It was not the only dangerous thing to look out for on this road trip though as every waterhole, billabong and river held the threat of ‘salties’ (saltwater crocodiles) or according to the locals if you were lucky the non-human attacking ‘freshies’ (freshwater crocodiles). Either way I was determined not to go anywhere near the water let alone swim!
We left Darwin in our new-found friend, ‘Wicked Maureen’, heading in the direction of Litchfield and Kakadu National Park. Wicked Maureen provided us with transport, camping equipment, a comfy bed and a bright bodywork design that was photographed many times by other tourists. Her only faults were her gluttony for car oil and the occasional wobbly she threw when going over 90km/h. But we loved her anyway as it was a great way of getting around and stopping wherever we wanted!
Litchfield National Park was our first stop and first night in Wicked Maureen. The campsite was run on an honesty system so we popped our money into the box and went and found a spot close to the ablutions. It was here that we first sampled kangaroo meat. At 98% fat free, kangaroo steaks on the barbeque soon became a favourite! Leaving Litchfield, we stopped off at the Famous Jumping Crocs. It was fascinating to watch them jump their own body length out of the water to grab the piece of meat dangling in front of them and it definitely made us more certain to stay a safe distance away from the water. Next stop was Kakadu National Park which was filled with beautiful landscapes from billabongs and wetlands that were the home to colourful water lilies, birds and naturally crocodiles. We explored as much as possible on a 2WD and walked up to viewpoints, through forests to see some great rock art.
Not sick of national parks yet it was on to Nitmiluk National Park that is home to Edith Falls and Katherine Gorge. We had a good relaxing time at Edith Falls before going on an 8km walk around Katherine Gorge where we spotted our first wallaroo, with joey, hiding in the bushes. Leaving the national parks behind, we began our long and desolate drive to the Kimberley’s.
It was from here that you notice how isolated you feel on the long roads and hundreds of kilometres that separate each town (which were normally nothing more than a petrol station and roadhouse). We were pleased to have Wicked Maureen with a well-stocked food cupboard and water supply which allowed us to enjoy the intense quietness of the bush.
Our last night in the outback of the Kimberley region, we stayed at one of the free camps on the cliffs and watched the sun slowly set and cast a beautiful red tinge over the landscape. It would be our last night in such a setting as we headed further west to the sea. Gone was the red dust, and a chance to cool down in the ocean.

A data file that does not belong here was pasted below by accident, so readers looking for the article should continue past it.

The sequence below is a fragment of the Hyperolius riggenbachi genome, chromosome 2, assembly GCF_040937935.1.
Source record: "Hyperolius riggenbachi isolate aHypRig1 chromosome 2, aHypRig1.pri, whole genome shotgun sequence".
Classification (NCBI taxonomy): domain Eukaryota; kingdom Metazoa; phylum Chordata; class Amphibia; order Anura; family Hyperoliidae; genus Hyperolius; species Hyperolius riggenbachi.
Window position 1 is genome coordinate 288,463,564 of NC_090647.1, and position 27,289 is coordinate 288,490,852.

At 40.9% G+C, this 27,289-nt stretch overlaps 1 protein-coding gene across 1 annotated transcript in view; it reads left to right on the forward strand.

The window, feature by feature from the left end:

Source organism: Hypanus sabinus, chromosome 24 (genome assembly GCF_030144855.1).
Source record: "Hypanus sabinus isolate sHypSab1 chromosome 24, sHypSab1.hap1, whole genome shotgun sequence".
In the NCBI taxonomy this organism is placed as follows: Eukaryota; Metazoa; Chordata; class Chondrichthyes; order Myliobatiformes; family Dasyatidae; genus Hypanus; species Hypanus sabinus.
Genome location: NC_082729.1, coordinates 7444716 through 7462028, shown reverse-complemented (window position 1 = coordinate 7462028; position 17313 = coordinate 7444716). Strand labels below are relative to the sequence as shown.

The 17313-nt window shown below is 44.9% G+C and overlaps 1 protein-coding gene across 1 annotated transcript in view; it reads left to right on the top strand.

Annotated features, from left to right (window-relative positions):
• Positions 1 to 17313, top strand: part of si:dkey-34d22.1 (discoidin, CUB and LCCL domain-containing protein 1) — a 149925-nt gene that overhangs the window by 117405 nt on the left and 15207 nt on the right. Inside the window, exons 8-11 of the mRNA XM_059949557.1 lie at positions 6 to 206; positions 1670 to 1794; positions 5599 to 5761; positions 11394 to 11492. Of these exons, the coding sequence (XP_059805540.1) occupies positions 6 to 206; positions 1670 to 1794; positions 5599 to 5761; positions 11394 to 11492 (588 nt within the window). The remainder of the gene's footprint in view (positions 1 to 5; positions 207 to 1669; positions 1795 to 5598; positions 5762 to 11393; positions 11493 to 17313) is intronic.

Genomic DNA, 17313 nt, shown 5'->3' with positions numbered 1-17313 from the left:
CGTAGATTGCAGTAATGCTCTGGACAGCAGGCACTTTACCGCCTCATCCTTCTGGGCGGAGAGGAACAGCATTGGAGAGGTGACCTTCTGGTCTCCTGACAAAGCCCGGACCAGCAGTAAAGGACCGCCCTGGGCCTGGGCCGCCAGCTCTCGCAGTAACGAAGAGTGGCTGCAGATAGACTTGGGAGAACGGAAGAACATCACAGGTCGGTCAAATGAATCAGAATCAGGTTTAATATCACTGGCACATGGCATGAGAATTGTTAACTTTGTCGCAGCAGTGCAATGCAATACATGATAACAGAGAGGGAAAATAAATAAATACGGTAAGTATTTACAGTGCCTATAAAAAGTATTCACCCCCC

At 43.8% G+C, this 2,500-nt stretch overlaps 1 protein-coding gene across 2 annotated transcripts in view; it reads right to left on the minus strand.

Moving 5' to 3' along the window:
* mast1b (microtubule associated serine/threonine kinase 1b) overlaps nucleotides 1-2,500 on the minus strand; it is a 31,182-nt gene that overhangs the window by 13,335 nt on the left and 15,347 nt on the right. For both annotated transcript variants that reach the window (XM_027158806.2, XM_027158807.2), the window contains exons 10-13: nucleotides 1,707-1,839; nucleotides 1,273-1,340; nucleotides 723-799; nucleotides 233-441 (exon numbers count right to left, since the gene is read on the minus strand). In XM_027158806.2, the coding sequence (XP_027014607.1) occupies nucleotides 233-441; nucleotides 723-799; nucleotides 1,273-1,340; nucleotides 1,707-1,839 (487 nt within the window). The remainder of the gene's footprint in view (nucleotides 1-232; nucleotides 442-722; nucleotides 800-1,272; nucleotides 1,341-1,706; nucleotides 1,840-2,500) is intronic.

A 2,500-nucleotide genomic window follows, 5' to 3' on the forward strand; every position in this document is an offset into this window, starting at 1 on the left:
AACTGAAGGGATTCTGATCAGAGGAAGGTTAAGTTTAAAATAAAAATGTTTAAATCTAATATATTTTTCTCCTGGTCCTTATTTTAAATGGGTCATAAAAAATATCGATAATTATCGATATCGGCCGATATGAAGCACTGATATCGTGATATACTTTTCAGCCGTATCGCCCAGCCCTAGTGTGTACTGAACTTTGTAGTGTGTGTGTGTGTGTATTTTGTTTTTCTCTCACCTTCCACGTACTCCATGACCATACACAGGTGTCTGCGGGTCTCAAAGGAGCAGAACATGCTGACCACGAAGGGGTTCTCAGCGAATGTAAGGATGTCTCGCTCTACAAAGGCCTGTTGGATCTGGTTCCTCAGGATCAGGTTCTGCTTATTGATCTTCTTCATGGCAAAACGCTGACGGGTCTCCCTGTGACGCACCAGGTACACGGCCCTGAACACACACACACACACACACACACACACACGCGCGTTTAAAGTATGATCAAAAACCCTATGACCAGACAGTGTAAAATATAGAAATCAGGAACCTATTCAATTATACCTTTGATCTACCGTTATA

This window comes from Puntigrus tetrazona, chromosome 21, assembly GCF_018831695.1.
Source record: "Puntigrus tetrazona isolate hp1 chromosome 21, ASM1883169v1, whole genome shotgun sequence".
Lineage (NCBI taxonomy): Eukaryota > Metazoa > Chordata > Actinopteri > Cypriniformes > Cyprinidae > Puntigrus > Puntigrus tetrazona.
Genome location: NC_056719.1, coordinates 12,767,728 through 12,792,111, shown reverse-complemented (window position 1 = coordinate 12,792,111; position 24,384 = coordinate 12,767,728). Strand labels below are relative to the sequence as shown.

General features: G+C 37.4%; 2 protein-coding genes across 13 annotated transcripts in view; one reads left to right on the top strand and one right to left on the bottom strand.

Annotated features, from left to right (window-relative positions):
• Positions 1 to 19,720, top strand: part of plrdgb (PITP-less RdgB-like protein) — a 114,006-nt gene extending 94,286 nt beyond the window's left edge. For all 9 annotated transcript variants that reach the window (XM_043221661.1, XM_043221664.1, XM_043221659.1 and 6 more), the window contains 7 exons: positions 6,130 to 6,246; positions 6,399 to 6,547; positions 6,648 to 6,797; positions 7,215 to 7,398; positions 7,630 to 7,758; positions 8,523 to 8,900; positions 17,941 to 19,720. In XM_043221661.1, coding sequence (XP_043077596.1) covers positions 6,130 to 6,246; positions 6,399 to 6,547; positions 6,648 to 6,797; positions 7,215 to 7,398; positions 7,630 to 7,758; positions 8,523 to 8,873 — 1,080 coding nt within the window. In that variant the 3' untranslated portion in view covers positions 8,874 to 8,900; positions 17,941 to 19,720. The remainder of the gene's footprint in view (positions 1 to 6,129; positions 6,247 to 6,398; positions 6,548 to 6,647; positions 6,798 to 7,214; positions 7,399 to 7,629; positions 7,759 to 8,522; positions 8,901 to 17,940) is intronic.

It felt like a different country when we got to the coast with the colourful wildflowers dotted everywhere. When we were not driving, the colour continued in the coral reefs of the Ningaloo, the blue and green ocean that contrasted against the white sand during the day was replaced by orange sunsets at dusk or the moon casting a yellow stairway mirage on the blackened water below.
The abundance of wildlife both in and out the water was just fantastic and we managed to see humpback whales breaching just off the coast and swim with a four metre wide manta ray which was total goose bump material. We saw more red and grey kangaroos than you could count and we were fortunate enough to see two echidnas crossing the road.
The three weeks on the road were an amazing experience and I still can’t believe we drove almost 6,000km from Darwin before reaching Perth.
5 uniquely Australian animals
Platypus – semi-aquatic and also one of the few venomous mammals. Together with the echidna, it is one of the five living species of mammals that lay eggs instead of giving birth to live young.
Echidna – also known as spiny anteaters, they also lay eggs and their young is called a puggle, which is kept in the mother’s pouch until it is developed.
Wallaroo – a blend of the words wallaby and kangaroo, a wallaroo is also halfway between a wallaby and a kangaroo in size.
Dingo – a wild dog and Australia’s biggest terrestrial predator.
Wombat – a short-legged muscular marsupial with a backwards-facing pouch so that when it digs it does not get dirt on its young. South African born Nicole Boys is an avid traveller and marketer who has lived in London for the past 10 years.